Cover Letter For Journal Submission: Sample and Tips

Cover Letter Examples
journal submission

If you submit an article for journal publication, it’s good practice to include a cover letter. You can use the letter to introduce yourself and tell the editor why the research you have done is important. Remember, the journal editor will want to know why your work is a perfect fit for their publication and why their audience will benefit from reading it.

If your cover letter and article are of top-notch quality, this increases your chance of making it to the peer review stage. That makes it worth the time you will spend writing and perfecting your cover letter for journal submission. 

Not sure where to begin? Take a look below. We’ve got some great writing tips as well as an example cover letter for journal submission.

Journal Submission Cover Letter Sample in .docx Format

Here is a sample cover letter. Feel free to use it as an aid to composing your own submission! 

cover letter sample for journal submission

Download example (Word version)

Cover Letter Example For Journal Submission – Text Format

Dear Dr. James Brower,

My name is Dr. Eileen Ninja. I am respectfully submitting the attached article: “Impacts of Urban Ecological Restoration on Healthcare Outcomes” on behalf of my colleagues (Dr. Jensen Williams, and Byron James) for publication in ‘Modern Ecology Journal’. It is our belief that the work we have done will serve as a valuable reference for other researchers in the urban ecology discipline.

Our article reflects field research and post-research analysis conducted from January 2017 – January 2020. This work has not been published in any other journals. We affirm that we are the owners of this work and give permission for its publication, solely in the journal listed above. As research lead, I further affirm that I have full consent and agreement of my co-researchers in making this submission.

The submitted article summarizes research that we did on several urban ecological restoration projects within inner-city neighborhoods in medium to large cities in the Midwestern United States as well as the Great Lakes Region. Specifically, we researched the potential impacts of urban restoration or ‘greening’ projects on air quality-related health conditions.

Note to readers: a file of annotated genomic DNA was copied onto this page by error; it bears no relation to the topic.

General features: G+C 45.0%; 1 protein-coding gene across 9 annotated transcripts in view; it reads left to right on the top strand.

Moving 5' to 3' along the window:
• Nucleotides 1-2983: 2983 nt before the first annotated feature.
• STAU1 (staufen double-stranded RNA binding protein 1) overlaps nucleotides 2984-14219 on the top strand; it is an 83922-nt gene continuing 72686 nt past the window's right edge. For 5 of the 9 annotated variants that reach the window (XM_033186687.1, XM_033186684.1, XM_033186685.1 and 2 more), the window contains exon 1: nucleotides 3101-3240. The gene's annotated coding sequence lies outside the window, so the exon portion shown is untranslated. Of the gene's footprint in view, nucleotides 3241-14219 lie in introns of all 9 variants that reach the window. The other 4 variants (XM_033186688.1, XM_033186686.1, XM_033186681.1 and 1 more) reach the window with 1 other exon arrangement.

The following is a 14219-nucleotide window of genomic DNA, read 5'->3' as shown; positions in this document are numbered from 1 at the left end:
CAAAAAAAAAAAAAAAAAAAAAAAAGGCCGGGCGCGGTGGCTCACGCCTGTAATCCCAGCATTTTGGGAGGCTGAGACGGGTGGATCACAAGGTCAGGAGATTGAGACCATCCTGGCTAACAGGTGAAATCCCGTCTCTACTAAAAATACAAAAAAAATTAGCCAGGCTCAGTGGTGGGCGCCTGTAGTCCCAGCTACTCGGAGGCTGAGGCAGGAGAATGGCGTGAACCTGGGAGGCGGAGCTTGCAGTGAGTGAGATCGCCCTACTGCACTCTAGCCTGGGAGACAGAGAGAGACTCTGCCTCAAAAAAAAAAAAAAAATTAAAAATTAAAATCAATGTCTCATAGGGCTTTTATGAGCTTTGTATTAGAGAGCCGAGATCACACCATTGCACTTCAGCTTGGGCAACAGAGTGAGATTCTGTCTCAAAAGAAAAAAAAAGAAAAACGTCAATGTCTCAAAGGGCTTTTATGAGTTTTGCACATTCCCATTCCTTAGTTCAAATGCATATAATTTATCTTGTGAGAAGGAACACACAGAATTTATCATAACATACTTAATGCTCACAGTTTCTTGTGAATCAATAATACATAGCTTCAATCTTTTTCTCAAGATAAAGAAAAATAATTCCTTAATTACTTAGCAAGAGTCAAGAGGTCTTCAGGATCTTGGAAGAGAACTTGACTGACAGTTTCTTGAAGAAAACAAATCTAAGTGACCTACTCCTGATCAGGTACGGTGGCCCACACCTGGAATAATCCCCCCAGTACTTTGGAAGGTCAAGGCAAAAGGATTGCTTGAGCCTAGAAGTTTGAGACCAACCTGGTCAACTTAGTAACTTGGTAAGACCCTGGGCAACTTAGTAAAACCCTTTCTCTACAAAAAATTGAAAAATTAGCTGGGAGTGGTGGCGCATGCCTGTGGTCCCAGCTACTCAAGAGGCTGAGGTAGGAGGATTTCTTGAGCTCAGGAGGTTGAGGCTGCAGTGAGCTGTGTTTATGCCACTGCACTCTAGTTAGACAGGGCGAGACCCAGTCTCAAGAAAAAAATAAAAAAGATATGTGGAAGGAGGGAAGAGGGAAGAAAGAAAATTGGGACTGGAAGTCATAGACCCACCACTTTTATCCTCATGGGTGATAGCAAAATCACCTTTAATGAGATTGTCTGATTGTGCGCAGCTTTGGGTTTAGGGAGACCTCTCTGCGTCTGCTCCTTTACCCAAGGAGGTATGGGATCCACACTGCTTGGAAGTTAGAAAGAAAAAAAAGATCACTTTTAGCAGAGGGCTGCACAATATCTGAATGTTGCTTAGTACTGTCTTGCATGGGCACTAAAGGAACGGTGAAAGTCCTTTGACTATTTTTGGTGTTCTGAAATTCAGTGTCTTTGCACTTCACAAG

As our research builds upon several articles previously published in the Modern Ecology Journal, we believe it will be relevant to your readers. Further, it reaches both new conclusions and introduces new questions for future research use.

I have attached the manuscript in its final form, as well as consent to publish from my colleagues. I look forward to your feedback.


Dr. Eileen Ninja

Journal Submission Cover Letter Writing Tips

Writing a journal article is hard, penning a cover letter is easier. But still, it’s nice to have some pointers, right? Take a look at these tips to help ensure your cover letter really nails it.

Keep a Loose Structure in Mind

Most academic journals don’t have a specific template for you to use for submission letters. Although, you should research to make sure that is the case. 

That said, your letter should follow a loose structure that includes:

  • Introducing yourself and your fellow researchers.
  • The title of your article.
  • A summary of the research.
  • Your reasons that it will be of use to that journal’s readers.
  • Your methodology.
  • A statement that you own the work, have the right to submit it and have obtained permission from the other researchers.
  • A list of attachments.

Think of this as a bit of a checklist that you can keep at the back of your head as you work on the letter. 


A good cover letter can introduce yourself as a respected writer to an editor for a journal submission. Be persuasive to the reader on why your writing should be selected. On top of that, make sure you have met all the submission requirements in the format that is required.

Debi D-H
Debi Douma-Herren
Senior Certified HR Professional & Career Coach

Don’t Repeat Your Research Abstract

Some researchers make the mistake of copying their research abstract into their cover letter and calling it a day. This is a blunder. Because the reader will still take the time to check it out. So by copying it to your letter, you lose a chance to provide some extra background. 

Instead, describe your research using your own words. Address the main points only. Your goal should be to describe it in a way that is easy to read and understand. Aim for a clear and concise description that is three or so sentences long.

Make it Relevant to The Audience

Your most important task here is to make a compelling case that the journal readers are going to be interested in reading about your research. Remember that there are thousands of academic journals. Each of these deals with a very specific subset of an academic discipline. You must research carefully to ensure that you are reaching out to the most relevant publications. 

Once you have done that, you should be able to easily describe why it would be relevant. Keep in mind that the key points are going to be, how your work expands on other research, how it draws conclusions that will be relevant to other researchers, or how it reveals questions for researchers to explore in the future.

Final Tip: Keep it Brief

Remember that your job is to summarize your research in order to show the publisher that it is well-done and relevant to their audience. If you find that your letter is more than one page long, chances are you need to do a bit of editing. Remember, the details are best left to your research article, and that will be reviewed by your peers.